UK, EU and Channel Island students

UK, EU and Channel Island students: Full-time fee: £9,250 per year. This tuition fee is agreed subject to UK government policy and parliamentary regulation and may increase each academic year in line with inflation or UK government policy for both new and continuing students.

Non-EU international students

Non-EU international students: Full-time fee: £14,500 per year. Tuition fees will remain the same for each year of your course providing you complete it in the normal timeframe (no repeat years or breaks in study).

Additional Information

A degree typically comprises 360 credits, a DipHE 240 credits, a CertHE 120 credits, and an integrated Masters 480 credits. The tuition fee for the placement year for those courses that offer this option is £1,850, subject to inflationary increases based on government policy and providing you progress through the course in the normal timeframe (no repeat years or breaks in study). The tuition fee for the study year abroad for those courses that offer this option is £1,385, subject to inflationary increases based on government policy and providing you progress through the course in the normal timeframe (no repeat years or breaks in study).

Additional costs

Specialist Costs

All of the books required for the course are available from the library. The University also has PC labs and a laptop loan service. However, many students choose to buy some of the core textbooks for the course and/or a laptop. Students may also need to print their assignments and other documents. Campus printing costs start from 5p per page. Estimated costs are £300 for a laptop up to £100 each year for books and printing.

Placement Costs

Students normally do not incur additional core costs for field or Erasmus trips. These are optional depending on unit choice. Students on placement may need to provide travel costs dependent on choice of placement.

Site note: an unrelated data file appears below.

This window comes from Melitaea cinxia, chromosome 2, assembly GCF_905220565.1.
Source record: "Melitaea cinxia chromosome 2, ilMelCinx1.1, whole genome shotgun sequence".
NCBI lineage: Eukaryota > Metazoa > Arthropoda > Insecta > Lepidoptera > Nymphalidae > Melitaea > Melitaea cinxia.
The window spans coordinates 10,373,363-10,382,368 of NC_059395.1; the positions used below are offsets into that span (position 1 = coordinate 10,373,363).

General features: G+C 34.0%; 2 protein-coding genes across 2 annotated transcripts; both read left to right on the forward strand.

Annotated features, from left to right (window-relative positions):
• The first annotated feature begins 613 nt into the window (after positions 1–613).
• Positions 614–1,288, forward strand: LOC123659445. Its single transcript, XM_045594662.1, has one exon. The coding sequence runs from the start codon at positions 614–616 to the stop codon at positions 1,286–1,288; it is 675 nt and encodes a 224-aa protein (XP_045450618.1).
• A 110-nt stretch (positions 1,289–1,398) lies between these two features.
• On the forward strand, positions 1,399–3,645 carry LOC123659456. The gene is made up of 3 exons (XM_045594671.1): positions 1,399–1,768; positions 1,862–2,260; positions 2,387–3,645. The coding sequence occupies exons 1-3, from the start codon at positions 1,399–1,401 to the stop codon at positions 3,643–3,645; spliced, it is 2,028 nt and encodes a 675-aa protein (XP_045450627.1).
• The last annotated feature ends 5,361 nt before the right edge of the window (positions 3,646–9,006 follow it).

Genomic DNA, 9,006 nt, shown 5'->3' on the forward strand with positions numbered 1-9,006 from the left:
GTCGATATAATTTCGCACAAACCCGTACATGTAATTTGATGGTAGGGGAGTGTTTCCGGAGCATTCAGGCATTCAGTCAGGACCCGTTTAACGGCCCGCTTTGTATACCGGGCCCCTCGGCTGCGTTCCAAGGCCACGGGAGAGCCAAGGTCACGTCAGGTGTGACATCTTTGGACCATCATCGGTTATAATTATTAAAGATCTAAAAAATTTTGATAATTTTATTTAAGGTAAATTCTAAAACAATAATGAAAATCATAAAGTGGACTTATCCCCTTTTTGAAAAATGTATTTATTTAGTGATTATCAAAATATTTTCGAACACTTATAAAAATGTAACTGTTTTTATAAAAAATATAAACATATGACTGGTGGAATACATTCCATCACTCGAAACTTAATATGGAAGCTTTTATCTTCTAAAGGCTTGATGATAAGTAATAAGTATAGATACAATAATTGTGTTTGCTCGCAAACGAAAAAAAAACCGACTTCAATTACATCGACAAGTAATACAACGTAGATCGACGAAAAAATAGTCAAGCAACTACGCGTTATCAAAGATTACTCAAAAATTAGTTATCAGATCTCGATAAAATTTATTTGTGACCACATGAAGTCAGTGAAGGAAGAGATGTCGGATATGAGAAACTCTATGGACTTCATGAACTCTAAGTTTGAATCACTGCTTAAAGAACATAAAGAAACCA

Funding

Find out more about financing your studies and whether you may qualify for one of our bursaries and scholarships.

Money Matters

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How to apply

You can apply for this course through UCAS.

Apply now

UCAS code(s)

LV2M

Remember to use the correct institution code for Manchester Metropolitan University on your application: our institution code is M40

Full-time applications through UCAS
Part-time applications - download an application form at www.mmu.ac.uk/applicationform

You can review our current Terms and Conditions before you make your application. If you are successful with your application, we will send you up to date information alongside your offer letter.

MANCHESTER IS YOUR CITY. BE PART OF IT.

Programme Review
Our programmes undergo an annual review and major review (normally at 6 year intervals) to ensure an up-to-date curriculum supported by the latest online learning technology. For further information on when we may make changes to our programmes, please see the changes section of our Terms and Conditions.

Important Notice
This online prospectus provides an overview of our programmes of study and the University. We regularly update our online prospectus so that our published course information is accurate. Please check back to the online prospectus before making an application to us to access the most up to date information for your chosen course of study.

Confirmation of Regulator
The Manchester Metropolitan University is regulated by the Office for Students (OfS). The OfS is the independent regulator of higher education in England. More information on the role of the OfS and its regulatory framework can be found at officeforstudents.org.uk.

All higher education providers registered with the OfS must have a student protection plan in place. The student protection plan sets out what students can expect to happen should a course, campus, or institution close. Access our current Student Protection Plan.